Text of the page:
Dhingra L, Schiller R, Teets R, et al. Pain Management in Primary Care: A Randomized Controlled Trial of a Computerized Decision Support Tool. Am J Med. 2021 Aug 16. pii: S0002-9343(21)00499-X. doi: 10.1016/j.amjmed.2021.07.014. (Original study)

BACKGROUND: Primary care providers manage most patients with chronic pain. Pain is a complex problem, particularly in underserved populations. A technology-enabled, point-of-care decision support tool may improve pain management outcomes.

METHODS: We created an electronic health record (EHR)-based decision support tool, the Pain Management Support System-Primary Care (PMSS-PC), and studied the tool-plus-education in 6 Federally Qualified Health Center practices using a randomized, wait-list controlled design. The PMSS-PC generated "best practice alerts," gave clinicians access to a pain assessment template, psychological distress and substance use measures, guidelines for drug and non-drug therapies, and facilitated referrals. Practices were randomly assigned to early vs delayed (after 6 months) implementation of the intervention, including technical support and 6 webinars. The primary outcome was change in worst pain intensity scores after 6 months, assessed on the Brief Pain Inventory-Short Form. Changes in outcomes were compared between the practices using linear multilevel modeling. The EHR provided clinician data on PMSS-PC utilization.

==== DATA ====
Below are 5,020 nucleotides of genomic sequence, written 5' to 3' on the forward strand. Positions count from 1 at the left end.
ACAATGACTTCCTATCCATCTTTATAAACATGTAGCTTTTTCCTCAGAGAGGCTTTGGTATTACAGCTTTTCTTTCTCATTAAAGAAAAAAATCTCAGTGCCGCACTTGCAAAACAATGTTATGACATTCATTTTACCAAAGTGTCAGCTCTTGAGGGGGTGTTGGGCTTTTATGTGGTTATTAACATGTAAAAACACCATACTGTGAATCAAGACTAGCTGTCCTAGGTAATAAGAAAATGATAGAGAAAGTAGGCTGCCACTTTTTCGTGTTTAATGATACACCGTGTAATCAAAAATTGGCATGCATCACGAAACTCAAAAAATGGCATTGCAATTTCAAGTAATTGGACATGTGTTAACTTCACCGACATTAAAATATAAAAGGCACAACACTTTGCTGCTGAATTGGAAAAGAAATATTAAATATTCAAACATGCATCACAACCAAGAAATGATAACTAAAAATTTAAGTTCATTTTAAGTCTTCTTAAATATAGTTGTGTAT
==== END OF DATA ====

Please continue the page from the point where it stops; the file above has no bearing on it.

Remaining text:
RESULTS: The 256 patients in the early implementation practices had significantly improved worst pain (standardized effect size [ES] = -.32) compared with the 272 patients in the delayed implementation practices (ES = -.11). There was very low clinician uptake of the intervention in both conditions.

CONCLUSIONS: Early implementation of the PMSS-PC improved worst pain, but this effect cannot be attributed to clinician use of the tool. Further PMSS-PC development is not indicated, but practice-level interventions can improve pain, and studies are needed to identify the determinants of change.

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Discipline Area Score
Nurse 6 / 7
Physician 5 / 7
Comments from MORE raters

Nurse rater

The improvement in "worst pain" measures may be attributed to the Hawthorne effect on the part of the patient, as clinicians weren't actively adopting the tool.

Physician rater

The study design is reasonable, but there is a significant subjective component. Also the physician opportunity to bypass the the intervention in the EMR could create bias.

Physician rater

As an internist, managing pain properly is important. The study does show improvement with time, but not due to the intervention. The use of decision aids in EHR sounds promising, but I'm not sure why they did not work!
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